Times of Neoliberal Autocracy. Truly strange bedfellows
Nothing can breed violence like scarcity
It is the bellwether of uprising.
An increasing divide between the have and have nots.
Hungry – for food, for access, for good education and health care, for affordable housing, for rights balanced with responsibility.
It is the reason autocracy can and does work until it doesn’t.
Good parenting in the beginning is an autocracy. It needs to be. A two-year-old has little capacity to make choices about their own safety and the safety of others. A seven-year-old might be able to discern higher levels of personal safety but is unlikely to register consequences. (Indeed many adults fail to consider consequences.) As children get older, with good parenting that provides strong structures and boundaries that adapt as the child grows, autocracy shifts to democracy in the family home, until ultimately the child has sovereign choice for their life.
We fail to recognise that sovereign choice is not an atomised state. It lives in a field of community. This is why we have government. Because left unchecked, people in their-do-what-they-like-state will drive on roads as they please, add alcohol and texting to the mix, as they drive, smoke as used to happen everywhere and anywhere. Companies will continue to care-less about externalities like the downriver pollution or destroying 40,000 year old artefacts.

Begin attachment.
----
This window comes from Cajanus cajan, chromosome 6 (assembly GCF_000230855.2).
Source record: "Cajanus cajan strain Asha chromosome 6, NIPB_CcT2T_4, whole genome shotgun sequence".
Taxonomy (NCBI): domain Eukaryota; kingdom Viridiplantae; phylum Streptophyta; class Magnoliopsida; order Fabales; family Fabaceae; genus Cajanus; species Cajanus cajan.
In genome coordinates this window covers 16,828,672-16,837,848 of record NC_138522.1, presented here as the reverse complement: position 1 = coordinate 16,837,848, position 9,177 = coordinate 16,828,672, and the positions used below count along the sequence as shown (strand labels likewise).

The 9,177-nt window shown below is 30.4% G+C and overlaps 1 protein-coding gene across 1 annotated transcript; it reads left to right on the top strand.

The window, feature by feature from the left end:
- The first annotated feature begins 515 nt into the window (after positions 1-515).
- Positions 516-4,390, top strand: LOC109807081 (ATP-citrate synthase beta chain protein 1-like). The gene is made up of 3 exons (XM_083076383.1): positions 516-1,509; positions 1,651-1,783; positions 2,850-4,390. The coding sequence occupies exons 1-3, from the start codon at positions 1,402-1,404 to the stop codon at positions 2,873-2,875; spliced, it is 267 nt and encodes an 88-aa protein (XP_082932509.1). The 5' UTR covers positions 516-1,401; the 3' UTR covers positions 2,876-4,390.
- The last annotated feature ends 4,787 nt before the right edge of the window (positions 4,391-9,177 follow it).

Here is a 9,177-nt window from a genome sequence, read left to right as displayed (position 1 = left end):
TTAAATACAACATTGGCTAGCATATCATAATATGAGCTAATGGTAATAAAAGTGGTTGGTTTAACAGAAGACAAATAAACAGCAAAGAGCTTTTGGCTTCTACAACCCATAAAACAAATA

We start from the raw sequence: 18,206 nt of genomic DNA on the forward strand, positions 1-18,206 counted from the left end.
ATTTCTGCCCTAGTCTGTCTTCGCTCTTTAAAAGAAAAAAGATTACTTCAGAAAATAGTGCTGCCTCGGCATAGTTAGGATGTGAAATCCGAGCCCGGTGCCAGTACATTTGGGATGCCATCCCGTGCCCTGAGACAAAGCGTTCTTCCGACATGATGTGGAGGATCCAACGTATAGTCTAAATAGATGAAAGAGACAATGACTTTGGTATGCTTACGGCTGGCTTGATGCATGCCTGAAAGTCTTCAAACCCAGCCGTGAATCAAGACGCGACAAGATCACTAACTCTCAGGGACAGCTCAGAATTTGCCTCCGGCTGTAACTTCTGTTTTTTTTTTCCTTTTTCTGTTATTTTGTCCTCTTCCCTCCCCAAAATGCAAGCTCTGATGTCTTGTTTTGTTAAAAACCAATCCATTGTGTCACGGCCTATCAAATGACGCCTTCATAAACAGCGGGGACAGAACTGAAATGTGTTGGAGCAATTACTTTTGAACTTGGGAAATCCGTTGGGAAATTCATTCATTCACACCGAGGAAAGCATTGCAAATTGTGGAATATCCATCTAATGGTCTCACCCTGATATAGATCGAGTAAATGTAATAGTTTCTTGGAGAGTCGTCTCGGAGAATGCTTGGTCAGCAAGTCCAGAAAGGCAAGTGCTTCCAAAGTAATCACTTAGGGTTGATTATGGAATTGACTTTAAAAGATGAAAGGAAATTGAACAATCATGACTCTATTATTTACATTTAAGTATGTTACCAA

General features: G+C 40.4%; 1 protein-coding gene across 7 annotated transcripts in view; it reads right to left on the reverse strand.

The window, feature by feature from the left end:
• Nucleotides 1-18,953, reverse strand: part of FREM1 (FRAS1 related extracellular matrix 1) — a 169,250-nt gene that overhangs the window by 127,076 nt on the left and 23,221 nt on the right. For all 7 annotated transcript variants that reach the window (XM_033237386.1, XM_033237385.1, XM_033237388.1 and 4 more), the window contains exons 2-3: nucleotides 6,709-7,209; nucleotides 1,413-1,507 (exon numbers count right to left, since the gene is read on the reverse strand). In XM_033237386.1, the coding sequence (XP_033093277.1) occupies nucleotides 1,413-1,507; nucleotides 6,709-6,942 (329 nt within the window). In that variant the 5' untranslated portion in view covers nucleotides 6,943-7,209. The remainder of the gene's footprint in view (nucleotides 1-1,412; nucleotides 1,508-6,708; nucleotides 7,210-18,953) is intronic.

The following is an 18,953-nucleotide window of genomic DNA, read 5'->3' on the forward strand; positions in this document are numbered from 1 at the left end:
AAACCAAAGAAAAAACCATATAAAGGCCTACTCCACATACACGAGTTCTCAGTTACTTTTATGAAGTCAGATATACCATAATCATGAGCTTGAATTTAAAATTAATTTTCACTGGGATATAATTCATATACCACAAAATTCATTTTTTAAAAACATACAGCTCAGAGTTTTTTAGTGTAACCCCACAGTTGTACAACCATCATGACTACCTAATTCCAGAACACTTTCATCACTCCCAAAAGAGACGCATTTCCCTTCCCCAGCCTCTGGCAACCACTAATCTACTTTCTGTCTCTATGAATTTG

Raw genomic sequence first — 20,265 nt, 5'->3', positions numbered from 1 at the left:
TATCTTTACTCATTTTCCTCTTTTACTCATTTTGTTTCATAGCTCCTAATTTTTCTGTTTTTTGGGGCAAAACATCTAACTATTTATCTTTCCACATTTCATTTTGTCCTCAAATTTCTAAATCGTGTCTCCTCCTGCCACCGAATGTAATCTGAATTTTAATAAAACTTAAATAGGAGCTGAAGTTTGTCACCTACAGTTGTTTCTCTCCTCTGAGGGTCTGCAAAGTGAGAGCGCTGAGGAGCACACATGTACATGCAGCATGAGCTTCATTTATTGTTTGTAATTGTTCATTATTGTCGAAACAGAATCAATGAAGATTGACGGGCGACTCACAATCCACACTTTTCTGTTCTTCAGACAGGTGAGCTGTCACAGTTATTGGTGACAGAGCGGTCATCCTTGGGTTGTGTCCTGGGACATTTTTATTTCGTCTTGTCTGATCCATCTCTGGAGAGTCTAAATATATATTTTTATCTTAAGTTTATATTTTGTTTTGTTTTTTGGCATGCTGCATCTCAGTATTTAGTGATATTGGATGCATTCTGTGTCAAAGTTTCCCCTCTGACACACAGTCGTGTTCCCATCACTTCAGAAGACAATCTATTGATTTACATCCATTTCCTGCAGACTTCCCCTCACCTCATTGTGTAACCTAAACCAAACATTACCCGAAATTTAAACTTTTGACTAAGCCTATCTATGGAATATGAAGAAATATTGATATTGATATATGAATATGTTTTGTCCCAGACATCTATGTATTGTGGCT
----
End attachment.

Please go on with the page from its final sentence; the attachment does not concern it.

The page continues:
We all need checks and balances. We all need an Integrity Council. We all need boundaries. Individual and communities both.
The question always lives in the domain of how much is too much, and how much is too little. This is the age-old battle of left and right. Like most things, we vaccinate between the poles.
When the individual neoliberal view runs riot, and scarcity rises to polarising states, a reset is inevitable. Add to this mix in unprecedented times we have a squeeze of rights based on collective health. We might call it a neoliberal autocracy. Truly strange bedfellows. Squeezed tight on one hand, a lawless impulse on the other.
The illusion of freedom is that it lives without boundaries. Even chaos has structure.
A beautiful life has boundaries, including the ultimate ones of birth and death. An individual adult gets to choose their own boundaries. Citizens get to choose the boundaries of community thrnough voting and active engagement.
If we seek to change the boundaries, we need to get into the arena of change. Throwing rocks from the sidelines is cheap and shows little commitment to real change. Becoming part of the change at the community or policy level is where the greatest lever is.
Photo taken February 12th 2017